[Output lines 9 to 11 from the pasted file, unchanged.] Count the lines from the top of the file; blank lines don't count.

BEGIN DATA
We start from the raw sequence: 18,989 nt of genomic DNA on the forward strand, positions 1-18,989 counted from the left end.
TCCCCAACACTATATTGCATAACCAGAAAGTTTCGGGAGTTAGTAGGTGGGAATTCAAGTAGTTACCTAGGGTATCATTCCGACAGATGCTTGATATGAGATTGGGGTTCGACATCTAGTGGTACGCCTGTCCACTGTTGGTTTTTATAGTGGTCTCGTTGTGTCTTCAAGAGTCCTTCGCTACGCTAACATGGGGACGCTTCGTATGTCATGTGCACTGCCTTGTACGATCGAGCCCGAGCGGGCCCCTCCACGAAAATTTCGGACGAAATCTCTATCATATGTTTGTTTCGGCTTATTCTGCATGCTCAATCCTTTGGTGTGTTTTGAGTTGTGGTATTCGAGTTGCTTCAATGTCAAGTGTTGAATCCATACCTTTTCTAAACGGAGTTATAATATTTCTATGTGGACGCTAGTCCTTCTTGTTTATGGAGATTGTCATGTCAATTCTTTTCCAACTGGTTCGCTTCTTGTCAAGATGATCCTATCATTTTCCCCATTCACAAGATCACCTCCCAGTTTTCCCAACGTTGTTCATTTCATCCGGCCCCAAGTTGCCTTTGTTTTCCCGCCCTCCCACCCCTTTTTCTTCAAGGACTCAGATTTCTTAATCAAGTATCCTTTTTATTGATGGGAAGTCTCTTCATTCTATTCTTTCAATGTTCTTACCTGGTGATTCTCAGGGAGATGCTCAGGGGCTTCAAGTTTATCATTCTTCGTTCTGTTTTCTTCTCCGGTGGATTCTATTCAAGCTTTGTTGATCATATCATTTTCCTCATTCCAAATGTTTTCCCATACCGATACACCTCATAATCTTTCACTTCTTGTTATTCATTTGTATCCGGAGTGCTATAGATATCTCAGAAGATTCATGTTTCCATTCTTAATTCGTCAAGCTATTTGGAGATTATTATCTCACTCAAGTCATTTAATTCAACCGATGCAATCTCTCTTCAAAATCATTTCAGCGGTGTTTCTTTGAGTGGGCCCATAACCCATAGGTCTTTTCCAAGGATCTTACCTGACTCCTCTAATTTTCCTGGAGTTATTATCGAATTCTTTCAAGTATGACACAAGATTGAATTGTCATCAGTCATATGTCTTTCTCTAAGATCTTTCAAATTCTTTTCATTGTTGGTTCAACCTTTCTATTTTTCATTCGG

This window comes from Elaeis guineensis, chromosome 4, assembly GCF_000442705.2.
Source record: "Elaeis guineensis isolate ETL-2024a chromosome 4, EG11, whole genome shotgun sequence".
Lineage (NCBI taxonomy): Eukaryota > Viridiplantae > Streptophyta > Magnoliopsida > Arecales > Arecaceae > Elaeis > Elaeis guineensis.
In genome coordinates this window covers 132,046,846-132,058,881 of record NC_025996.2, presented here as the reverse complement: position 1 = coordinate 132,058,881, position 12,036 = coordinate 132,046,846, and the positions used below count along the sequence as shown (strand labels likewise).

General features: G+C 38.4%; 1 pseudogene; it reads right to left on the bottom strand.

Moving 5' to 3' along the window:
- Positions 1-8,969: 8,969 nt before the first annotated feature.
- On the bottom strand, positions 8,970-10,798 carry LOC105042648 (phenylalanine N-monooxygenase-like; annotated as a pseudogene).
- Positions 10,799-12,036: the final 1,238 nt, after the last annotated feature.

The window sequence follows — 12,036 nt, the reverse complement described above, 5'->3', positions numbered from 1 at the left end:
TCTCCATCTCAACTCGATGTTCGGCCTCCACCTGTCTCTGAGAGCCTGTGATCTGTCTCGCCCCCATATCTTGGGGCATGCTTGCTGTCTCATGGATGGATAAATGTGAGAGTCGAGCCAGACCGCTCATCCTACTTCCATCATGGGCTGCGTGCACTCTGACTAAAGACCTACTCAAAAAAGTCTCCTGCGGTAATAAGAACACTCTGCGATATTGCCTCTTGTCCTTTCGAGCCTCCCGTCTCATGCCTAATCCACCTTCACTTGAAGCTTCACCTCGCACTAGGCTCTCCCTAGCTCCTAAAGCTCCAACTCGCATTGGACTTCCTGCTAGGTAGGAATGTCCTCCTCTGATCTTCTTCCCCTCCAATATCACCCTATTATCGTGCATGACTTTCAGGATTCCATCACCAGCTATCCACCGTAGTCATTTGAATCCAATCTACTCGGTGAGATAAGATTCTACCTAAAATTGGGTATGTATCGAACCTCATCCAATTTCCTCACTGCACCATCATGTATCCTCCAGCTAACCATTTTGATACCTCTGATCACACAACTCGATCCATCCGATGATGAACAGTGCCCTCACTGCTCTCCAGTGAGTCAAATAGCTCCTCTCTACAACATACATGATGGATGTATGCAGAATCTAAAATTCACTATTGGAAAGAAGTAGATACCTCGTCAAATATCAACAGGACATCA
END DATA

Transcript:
- Positions 1-8,969: 8,969 nt before the first annotated feature.
- On the bottom strand, positions 8,970-10,798 carry LOC105042648 (phenylalanine N-monooxygenase-like; annotated as a pseudogene).
- Positions 10,799-12,036: the final 1,238 nt, after the last annotated feature.